September 21, 2023 - 1:00pm

The Bank of England has today surprised markets by announcing that it would hold interest rates at 5.25%. While a 25bps increase in interest rates was expected, the Bank appears to have held back due to data earlier this week which showed inflation coming down. This is the first time the Bank has held back on rate hikes since November 2021, and reports indicate that its Monetary Policy Committee was split on the decision. 

The ONS data from August showed that inflation slowed to 6.7% from 6.8% the previous month. While not an enormous decline, this at least signalled to the Bank that inflation might be heading in the right direction, and that they might then ease interest rate hikes.

Core inflation — that is, inflation excluding cyclical elements like food and energy — performed even better, falling from 6.4% in July to 5.9% in August. The Bank has been watching core inflation very closely, and economists know that a large component of the present inflation is the energy price shock resulting from the Russian invasion of Ukraine last year. Core inflation tells us how far the effects of this shock remain.

The main components driving the rate of inflation lower were food, accommodation and services. Looking closer, one can see something that apparently escaped the Bank’s radar, given it did not hike rates: motor fuel inflation, which has been declining since March of this year, is now going down at a much slower pace. This reflects recent increases in the global oil price driven by the powerful new alliance in the market between Russia and Saudi Arabia, who have bypassed the rest of Opec+ and seized control over energy prices.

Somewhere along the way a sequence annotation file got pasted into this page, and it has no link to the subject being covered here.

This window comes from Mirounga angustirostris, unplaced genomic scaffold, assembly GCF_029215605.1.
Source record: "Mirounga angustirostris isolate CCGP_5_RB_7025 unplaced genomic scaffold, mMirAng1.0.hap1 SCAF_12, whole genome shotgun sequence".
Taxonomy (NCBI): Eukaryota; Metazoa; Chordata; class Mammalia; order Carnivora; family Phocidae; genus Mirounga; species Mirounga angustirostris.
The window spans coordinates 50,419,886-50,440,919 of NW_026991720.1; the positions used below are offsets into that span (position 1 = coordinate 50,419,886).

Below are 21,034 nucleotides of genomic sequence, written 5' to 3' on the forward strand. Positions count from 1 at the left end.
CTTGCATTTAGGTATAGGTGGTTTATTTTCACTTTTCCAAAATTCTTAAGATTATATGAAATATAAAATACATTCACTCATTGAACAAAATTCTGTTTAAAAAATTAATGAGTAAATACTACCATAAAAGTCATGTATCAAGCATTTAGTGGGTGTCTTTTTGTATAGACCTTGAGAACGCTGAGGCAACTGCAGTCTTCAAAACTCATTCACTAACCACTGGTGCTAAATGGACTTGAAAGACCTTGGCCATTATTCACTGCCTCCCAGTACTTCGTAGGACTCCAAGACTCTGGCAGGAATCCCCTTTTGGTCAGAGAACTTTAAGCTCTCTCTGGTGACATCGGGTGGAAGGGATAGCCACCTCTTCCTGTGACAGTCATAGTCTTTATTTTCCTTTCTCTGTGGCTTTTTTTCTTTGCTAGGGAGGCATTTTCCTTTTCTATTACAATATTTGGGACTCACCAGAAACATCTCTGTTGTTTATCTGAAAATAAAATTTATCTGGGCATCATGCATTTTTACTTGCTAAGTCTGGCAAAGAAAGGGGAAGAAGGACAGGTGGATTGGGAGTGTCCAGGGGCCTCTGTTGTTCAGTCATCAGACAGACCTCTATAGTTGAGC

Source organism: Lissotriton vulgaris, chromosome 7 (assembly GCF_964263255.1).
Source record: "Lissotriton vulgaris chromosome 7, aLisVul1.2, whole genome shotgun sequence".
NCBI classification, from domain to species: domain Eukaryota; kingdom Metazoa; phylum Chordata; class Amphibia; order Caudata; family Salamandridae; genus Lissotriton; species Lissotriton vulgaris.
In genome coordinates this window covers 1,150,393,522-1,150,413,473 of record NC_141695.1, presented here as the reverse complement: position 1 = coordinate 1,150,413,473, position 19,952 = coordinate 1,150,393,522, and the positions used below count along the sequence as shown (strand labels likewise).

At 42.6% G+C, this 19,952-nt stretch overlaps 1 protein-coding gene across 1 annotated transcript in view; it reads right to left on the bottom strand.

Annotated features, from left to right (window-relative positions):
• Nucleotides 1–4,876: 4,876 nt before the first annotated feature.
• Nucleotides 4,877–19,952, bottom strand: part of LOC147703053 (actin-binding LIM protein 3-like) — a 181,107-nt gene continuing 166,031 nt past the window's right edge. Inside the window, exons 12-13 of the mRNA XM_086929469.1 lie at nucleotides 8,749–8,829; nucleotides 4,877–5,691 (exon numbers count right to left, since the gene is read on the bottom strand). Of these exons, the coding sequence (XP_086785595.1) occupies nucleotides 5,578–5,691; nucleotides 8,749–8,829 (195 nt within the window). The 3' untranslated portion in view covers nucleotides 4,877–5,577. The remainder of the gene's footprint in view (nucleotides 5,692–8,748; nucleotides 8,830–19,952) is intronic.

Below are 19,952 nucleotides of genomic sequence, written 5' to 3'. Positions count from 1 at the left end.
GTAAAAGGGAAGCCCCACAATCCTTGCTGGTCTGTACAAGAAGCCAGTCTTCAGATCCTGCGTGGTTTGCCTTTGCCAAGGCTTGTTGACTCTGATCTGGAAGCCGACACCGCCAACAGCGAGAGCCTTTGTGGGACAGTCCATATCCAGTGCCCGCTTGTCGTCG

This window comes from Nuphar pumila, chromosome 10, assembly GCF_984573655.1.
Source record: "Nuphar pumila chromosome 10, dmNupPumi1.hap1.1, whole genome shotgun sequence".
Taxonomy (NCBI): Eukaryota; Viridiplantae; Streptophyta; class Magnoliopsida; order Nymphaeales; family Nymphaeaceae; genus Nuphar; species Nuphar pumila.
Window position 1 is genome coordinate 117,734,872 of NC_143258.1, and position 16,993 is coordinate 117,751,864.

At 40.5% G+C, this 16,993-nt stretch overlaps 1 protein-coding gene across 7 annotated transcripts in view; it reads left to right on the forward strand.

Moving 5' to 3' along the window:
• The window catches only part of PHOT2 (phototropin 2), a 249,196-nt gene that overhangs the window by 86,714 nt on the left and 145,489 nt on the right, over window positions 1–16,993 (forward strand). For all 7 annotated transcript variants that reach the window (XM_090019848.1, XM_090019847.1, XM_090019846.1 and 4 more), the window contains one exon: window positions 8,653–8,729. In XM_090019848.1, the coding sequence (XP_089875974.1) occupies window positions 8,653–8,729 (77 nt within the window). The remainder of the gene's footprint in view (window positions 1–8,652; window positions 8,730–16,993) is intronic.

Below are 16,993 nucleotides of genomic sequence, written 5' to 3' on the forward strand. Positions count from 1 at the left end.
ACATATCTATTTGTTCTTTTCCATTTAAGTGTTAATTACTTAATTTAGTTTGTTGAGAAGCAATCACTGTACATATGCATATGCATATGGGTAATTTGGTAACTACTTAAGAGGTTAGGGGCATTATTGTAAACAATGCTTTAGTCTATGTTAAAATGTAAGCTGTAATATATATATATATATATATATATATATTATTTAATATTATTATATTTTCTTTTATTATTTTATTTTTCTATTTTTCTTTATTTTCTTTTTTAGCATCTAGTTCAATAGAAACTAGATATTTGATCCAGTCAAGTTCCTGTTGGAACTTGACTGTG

The motor fuel component of CPI tracks the Brent oil price. In August the Brent oil price was still declining, but as of today it has increased to just under $96 a barrel, meaning it is rising year-on-year. What’s more, the Saudis and the Russians are targeting a $100-a-barrel price, which implies an annual increase of over 11% if they hit their target by next month.

While the motor oil component of CPI is the most obvious channel through which changes in the Brent oil price impact inflation, it is far from the only one. Increasing energy prices raises costs for businesses across the board. This means that, if the Russians and the Saudis hit their price target in the coming weeks, the price increase in energy will flow through the economy, likely leading to the recent decline in inflation slowing or even stopping altogether.

The Bank appears not to have raised interest rates because of the positive inflation data from August. Given the news about energy prices, though, this seems like a surprisingly short-termist move by an institution which has otherwise been very aggressive about controlling inflation. If the energy price increases lead to lingering inflation in the coming months, the dissident hawks who called for a rate hike today will consider themselves vindicated — and they will no doubt let their colleagues know it.

Philip Pilkington is a macroeconomist and investment professional, and the author of The Reformation in Economics